Tuesday, February 22, 2011

What Are The Best Photographs Ever?

I'd like you to name your all time favourite photographs by someone else - the top of the top, the supreme, the wonderful, the magic.

Here's why. I want to see if we can learn anything from these images - are there threads of consistency - about subject or approach, project vs. one off, obvious message or not, etc..

I think a number of us would list Edward Weston's Pepper #30 as one of those top ten photographs, despite its mundane subject and lack of political message, but you can't infer much from a single image, so bring em on, what are your top 10 outstanding choices.

Why not open it to images of yours? Simple. You might think it's because I don't think you can make an image that good but you'd be wrong - it's just that we have emotional attachments to images of our own which may not be apparent to others and that is going to confuse and analysis of common threads.

If you can supply a url that will take us to each image, even better, we can look them up.

Come on, enlighten us, surprise us, shock us with your all time favourite photographs.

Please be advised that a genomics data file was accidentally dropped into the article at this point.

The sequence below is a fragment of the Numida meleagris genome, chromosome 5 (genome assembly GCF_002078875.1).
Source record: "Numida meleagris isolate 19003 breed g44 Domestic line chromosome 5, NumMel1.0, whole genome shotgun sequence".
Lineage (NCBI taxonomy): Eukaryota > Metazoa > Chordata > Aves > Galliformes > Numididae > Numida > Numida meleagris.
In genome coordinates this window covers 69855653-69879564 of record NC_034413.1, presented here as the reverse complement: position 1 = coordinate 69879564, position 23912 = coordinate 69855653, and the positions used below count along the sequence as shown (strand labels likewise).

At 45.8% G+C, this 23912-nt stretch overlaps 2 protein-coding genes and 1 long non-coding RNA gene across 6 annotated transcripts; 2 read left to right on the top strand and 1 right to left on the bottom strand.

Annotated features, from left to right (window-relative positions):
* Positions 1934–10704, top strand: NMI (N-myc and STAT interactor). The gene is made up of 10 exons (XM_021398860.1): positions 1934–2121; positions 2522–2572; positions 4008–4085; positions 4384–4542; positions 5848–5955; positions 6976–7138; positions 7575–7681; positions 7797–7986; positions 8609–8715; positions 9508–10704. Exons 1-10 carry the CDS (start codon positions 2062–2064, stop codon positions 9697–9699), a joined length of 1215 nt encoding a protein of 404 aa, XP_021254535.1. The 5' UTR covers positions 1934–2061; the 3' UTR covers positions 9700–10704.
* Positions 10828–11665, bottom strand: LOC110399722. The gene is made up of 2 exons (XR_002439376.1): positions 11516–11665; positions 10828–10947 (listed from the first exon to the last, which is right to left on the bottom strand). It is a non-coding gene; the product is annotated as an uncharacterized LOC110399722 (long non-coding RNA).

Joseph said...


Sandro Siragusa said...

Allard's portrait of Henry Gray.


Wonderful portrait -- color, composition, timing. Also acts as metaphor for America, and a model or exemplification of an American type.

Gordon said...
This comment has been removed by the author.
Gordon said...

That's tough. I can name names, but choosing A photograph from among them would be hard. Here are just SOME of my favorite photographers, in no particular order:

Walker Evans

Frederick Sommer (http://photography-now.net/frederick_sommer/portfolio1.html) you have to see a prints of his in person - they are jewels.

Hiroshi Sugimoto
Joseph Sudek

Amy Stein (esp. domesticated series)

Emmet Gowin

Lee Friedlander (http://www.moma.org/collection/browse_results.php?criteria=O:DE:I:4|G:HI:E:1&page_number=142&template_id=1&sort_order=2)

Michael Wesely (http://www.moma.org/collection/browse_results.php?criteria=O:DE:I:4|G:HI:E:1&page_number=156&template_id=1&sort_order=2)

William Eggleston (http://photography-now.net/william_eggleston/portfolio1.html)

Linda Connor (http://photography-now.net/linda_connor/portfolio1.html)


Chuck Kimmerle said...

Jay Dusard's photo of Julie Hagen


Frank Field said...

George --

I love subtlety of light in an image. One of the very best I've seen in this regard is Christopher Burkett, "Aspen Grove, Colorado," 1993. Go to http://www.christopherburkett.com/home.html and select 8"x10" under the prints tab. Like all of Christopher's work, the print must be seen to be fully appreciated. His "Glowing Autumn Forest," discussed in your recent book is in a similar vein. I've seen an Aspen Grove print of his but not of the other image. What a master at capturing subtle light Christopher is!


Frank Minutillo said...